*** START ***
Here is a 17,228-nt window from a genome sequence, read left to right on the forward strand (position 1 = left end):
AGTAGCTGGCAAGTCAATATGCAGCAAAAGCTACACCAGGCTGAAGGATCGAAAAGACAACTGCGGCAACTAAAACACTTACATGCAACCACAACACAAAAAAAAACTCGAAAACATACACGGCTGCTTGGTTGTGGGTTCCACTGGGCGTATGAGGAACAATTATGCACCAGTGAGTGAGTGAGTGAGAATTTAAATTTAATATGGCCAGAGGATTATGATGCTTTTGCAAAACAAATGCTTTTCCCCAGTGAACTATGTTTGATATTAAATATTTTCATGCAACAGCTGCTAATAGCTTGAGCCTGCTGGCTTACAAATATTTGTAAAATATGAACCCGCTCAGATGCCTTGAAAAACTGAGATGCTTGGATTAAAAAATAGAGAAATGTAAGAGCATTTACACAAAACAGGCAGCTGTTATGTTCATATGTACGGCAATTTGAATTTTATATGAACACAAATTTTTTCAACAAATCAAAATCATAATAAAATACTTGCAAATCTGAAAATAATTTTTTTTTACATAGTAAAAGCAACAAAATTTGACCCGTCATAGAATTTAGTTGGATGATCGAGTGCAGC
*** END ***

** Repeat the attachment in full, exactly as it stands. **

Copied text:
Here is a 17,228-nt window from a genome sequence, read left to right on the forward strand (position 1 = left end):
AGTAGCTGGCAAGTCAATATGCAGCAAAAGCTACACCAGGCTGAAGGATCGAAAAGACAACTGCGGCAACTAAAACACTTACATGCAACCACAACACAAAAAAAAACTCGAAAACATACACGGCTGCTTGGTTGTGGGTTCCACTGGGCGTATGAGGAACAATTATGCACCAGTGAGTGAGTGAGTGAGAATTTAAATTTAATATGGCCAGAGGATTATGATGCTTTTGCAAAACAAATGCTTTTCCCCAGTGAACTATGTTTGATATTAAATATTTTCATGCAACAGCTGCTAATAGCTTGAGCCTGCTGGCTTACAAATATTTGTAAAATATGAACCCGCTCAGATGCCTTGAAAAACTGAGATGCTTGGATTAAAAAATAGAGAAATGTAAGAGCATTTACACAAAACAGGCAGCTGTTATGTTCATATGTACGGCAATTTGAATTTTATATGAACACAAATTTTTTCAACAAATCAAAATCATAATAAAATACTTGCAAATCTGAAAATAATTTTTTTTTACATAGTAAAAGCAACAAAATTTGACCCGTCATAGAATTTAGTTGGATGATCGAGTGCAGC